One of the mysteries of the English language finally explained.
A person whose occupation is fulling cloth.
- ‘This had been demonstrated before in the Marian persecution in the 1550s where many of the martyrs had occupations such as labourers, weavers, carpenters and fullers.’
- ‘Stale urine contains ammonia; in ancient Rome fullers used it in the cleaning and dyeing of clothes; in Britain it was known as lye and was the choice of poor housewives well into the nineteenth century.’
- ‘Le Balle was also one of the places where fullers set up tenters used to stretch out cloth to dry.’
- ‘The charter created the town's first link with the textile industry as it allowed fullers - who cleansed and thickened cloth by washing and beating it - to ply their trade in Bolton.’
Old English fullere, from Latin fullo, of unknown origin.
1A grooved or rounded tool on which iron is shaped.
- ‘Once the billet was finished I forged a bar out of the billet, forged the shoulder, then the tip and edges, next the fuller was forged in with a fullering tool I built for this sword, lastly the tang was hammered in.’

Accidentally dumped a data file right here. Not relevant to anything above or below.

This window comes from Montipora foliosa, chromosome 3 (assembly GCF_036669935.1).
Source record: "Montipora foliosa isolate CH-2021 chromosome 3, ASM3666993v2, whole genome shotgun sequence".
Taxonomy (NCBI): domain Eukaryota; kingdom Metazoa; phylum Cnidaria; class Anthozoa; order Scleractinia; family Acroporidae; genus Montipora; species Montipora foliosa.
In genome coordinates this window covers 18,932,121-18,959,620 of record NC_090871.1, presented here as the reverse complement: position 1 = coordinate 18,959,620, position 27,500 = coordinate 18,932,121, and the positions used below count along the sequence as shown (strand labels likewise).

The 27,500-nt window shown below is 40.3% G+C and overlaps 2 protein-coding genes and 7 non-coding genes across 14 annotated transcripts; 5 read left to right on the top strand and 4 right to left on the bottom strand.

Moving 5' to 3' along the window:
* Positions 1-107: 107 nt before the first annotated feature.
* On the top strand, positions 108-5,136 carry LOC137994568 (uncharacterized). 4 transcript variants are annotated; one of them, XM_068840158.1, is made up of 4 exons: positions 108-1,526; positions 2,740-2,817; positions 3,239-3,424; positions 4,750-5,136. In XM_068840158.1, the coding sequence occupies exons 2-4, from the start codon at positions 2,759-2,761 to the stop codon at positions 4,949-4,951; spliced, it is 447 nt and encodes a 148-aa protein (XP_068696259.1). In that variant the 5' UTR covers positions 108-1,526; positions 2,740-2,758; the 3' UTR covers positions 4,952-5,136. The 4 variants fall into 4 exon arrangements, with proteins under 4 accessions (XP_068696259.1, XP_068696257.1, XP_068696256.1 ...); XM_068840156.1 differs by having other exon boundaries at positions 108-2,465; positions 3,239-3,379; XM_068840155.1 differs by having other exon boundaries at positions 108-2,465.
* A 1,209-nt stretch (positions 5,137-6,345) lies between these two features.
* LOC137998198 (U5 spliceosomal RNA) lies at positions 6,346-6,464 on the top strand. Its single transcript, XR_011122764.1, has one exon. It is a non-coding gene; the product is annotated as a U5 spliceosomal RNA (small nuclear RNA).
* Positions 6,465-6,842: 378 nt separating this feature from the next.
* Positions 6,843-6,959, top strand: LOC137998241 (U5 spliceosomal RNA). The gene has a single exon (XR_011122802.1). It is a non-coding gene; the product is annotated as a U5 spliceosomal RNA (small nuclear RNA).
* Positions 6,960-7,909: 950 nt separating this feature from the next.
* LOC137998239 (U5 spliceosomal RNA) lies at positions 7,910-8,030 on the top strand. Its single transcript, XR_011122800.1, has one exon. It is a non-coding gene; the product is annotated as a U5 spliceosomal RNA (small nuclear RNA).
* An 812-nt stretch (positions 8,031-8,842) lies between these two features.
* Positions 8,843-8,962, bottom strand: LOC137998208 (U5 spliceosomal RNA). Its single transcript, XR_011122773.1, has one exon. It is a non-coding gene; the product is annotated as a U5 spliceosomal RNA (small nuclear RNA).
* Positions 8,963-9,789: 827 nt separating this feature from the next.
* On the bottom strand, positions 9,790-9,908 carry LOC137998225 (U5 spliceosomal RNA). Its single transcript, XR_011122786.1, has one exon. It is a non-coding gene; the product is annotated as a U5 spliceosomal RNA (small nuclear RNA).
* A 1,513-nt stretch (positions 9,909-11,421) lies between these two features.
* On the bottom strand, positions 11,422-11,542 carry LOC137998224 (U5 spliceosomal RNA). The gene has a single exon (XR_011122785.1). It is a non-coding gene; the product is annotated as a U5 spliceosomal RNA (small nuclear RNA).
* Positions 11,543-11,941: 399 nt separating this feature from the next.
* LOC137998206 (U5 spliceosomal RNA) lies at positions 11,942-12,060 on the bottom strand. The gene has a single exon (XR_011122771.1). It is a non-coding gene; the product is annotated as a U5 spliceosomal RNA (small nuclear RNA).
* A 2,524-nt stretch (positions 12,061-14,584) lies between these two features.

- 1.1 A groove made by a fuller, especially in a horseshoe.
- ‘The object of the present invention is to provide an improved method of manufacturing a horseshoe with fullering using traditional smithing techniques whilst avoiding undesirable deformation.’
Stamp (iron) with a fuller.
- ‘The following miscellaneous forging operations are briefly presented: coining, heading, piercing, hubbing, cogging, fullering and edging, roll forging, and skew rolling.’
- ‘‘The course covered forge welding, annealing, drawing out, fullering, upsetting, and most aspects of traditional blacksmithing.’’
- ‘The idea of fullering is to lighten and strengthen the blade at the same time.’
- ‘Using drawing, splitting, fullering, riveting and sinking techniques, we will produce ladles, forks, spoons and spatulas using iron, copper and brass.’
- ‘It should be noted the 1878 is fullered one one side only.’
- ‘These stations have names such as fullering, blocking, edging, bending and cut off.’
- ‘The body is stiff and flexible due to the tapering and fullering as well as the spring tempered martensitic body.’
- ‘While the blade is substantial, it is fullered to provide balance and good handling characteristics.’
- ‘The broad, fullered blade with a clipped-back point seen on the sword shown on the salt is quite impractical for hunting.’
- ‘By the time he had show us drawing down, controlled bending, fullering, flatting in mild steel, I was the proud owner of a fire rake.’
- ‘Heavy forged gate, with 20 mm square verticals, fullered spiked tops and circles captured by collars.’
Early 19th century (as a verb): of unknown origin.
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